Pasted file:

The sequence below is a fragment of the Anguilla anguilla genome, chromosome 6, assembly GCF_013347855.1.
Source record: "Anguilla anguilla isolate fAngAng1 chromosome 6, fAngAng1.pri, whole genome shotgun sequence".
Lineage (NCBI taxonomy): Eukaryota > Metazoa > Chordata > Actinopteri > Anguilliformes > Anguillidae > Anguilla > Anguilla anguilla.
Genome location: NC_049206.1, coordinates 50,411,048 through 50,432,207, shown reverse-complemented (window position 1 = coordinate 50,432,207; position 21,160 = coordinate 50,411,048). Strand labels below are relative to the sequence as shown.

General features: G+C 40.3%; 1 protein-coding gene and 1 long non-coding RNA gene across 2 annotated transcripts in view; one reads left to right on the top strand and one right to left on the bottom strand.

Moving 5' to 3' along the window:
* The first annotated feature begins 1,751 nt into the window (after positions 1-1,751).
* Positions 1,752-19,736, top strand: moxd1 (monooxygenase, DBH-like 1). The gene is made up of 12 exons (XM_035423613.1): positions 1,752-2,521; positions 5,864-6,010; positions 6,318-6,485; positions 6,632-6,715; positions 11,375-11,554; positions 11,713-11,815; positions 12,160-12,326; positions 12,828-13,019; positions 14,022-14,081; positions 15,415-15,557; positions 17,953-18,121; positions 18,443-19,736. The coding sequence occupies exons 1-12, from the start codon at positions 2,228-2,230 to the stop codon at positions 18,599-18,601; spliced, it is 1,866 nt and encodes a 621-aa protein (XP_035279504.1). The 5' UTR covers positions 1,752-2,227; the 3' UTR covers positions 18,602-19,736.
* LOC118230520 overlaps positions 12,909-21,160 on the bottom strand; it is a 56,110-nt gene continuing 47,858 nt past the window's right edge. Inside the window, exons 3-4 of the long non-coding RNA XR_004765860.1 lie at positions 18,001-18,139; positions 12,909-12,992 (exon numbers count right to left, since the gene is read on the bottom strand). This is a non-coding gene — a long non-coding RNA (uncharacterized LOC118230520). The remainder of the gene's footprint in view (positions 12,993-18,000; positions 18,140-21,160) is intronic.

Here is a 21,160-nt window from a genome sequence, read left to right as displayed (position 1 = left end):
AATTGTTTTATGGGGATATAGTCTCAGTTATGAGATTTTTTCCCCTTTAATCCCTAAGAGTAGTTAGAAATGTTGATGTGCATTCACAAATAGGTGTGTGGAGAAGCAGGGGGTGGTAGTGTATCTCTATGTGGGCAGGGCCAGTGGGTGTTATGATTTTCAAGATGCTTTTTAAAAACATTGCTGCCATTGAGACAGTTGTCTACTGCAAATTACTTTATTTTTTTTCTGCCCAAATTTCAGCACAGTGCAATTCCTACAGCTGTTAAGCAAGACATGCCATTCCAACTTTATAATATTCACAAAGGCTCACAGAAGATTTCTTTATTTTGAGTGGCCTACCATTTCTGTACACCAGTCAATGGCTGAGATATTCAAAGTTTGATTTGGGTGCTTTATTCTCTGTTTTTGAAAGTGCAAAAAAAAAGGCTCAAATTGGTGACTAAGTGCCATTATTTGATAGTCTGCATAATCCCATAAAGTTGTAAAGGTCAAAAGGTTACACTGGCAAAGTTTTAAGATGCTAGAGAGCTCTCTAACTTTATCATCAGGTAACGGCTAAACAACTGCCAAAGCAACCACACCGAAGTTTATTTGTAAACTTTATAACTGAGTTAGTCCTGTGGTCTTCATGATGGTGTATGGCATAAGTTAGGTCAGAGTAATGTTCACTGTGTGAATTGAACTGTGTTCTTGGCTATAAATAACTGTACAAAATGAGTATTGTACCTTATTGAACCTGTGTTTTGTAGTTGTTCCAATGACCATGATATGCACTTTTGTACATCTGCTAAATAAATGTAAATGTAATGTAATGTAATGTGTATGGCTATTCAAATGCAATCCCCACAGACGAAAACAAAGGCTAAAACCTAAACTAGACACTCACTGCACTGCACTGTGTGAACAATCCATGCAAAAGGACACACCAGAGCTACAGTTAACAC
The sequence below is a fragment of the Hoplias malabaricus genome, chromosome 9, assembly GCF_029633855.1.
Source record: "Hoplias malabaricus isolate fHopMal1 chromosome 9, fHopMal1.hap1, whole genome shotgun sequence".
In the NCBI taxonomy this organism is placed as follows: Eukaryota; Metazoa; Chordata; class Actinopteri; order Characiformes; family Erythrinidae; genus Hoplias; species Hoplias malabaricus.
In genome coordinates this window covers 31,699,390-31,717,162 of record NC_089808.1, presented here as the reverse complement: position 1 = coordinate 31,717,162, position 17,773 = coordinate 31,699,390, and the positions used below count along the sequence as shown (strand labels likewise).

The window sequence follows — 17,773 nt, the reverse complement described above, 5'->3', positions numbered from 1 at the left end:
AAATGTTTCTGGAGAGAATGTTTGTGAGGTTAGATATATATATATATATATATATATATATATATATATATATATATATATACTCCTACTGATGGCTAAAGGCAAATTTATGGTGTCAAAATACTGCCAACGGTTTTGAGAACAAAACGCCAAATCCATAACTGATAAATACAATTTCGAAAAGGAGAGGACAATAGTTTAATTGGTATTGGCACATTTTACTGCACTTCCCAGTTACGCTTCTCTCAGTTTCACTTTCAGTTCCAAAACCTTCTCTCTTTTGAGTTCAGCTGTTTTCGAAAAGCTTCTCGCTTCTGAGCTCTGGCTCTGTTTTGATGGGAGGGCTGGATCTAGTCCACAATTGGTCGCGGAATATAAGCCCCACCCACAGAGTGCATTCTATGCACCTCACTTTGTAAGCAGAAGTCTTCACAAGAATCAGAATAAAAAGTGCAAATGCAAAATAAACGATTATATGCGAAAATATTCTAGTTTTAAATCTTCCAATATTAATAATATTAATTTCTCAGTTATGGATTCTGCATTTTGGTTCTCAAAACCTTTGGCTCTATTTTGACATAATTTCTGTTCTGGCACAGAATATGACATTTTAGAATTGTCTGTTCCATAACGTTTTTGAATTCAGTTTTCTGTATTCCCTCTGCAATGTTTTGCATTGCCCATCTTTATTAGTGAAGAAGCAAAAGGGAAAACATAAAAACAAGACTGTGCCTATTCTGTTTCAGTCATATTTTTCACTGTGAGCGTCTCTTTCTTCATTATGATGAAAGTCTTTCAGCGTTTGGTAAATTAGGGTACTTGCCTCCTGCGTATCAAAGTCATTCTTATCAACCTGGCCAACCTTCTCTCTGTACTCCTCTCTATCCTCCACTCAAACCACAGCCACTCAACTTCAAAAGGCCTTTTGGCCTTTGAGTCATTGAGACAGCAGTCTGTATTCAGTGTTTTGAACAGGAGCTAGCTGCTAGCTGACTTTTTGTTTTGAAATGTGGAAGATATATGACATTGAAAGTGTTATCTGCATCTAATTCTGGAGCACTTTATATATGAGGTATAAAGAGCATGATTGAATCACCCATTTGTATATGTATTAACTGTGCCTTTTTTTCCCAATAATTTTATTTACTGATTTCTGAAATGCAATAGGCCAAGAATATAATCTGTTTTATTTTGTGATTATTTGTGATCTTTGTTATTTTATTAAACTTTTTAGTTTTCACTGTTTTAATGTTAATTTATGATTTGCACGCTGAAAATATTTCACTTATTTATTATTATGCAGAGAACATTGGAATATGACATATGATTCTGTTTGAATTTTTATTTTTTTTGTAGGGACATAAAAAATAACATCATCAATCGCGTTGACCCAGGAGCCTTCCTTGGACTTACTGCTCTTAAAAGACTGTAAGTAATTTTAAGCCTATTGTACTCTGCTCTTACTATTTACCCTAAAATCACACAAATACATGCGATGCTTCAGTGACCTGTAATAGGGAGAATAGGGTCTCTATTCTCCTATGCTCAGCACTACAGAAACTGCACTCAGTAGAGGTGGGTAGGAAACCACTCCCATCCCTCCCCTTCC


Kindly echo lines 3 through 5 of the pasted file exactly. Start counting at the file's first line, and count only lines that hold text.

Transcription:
Lineage (NCBI taxonomy): Eukaryota > Metazoa > Chordata > Actinopteri > Anguilliformes > Anguillidae > Anguilla > Anguilla anguilla.
Genome location: NC_049206.1, coordinates 50,411,048 through 50,432,207, shown reverse-complemented (window position 1 = coordinate 50,432,207; position 21,160 = coordinate 50,411,048). Strand labels below are relative to the sequence as shown.

General features: G+C 40.3%; 1 protein-coding gene and 1 long non-coding RNA gene across 2 annotated transcripts in view; one reads left to right on the top strand and one right to left on the bottom strand.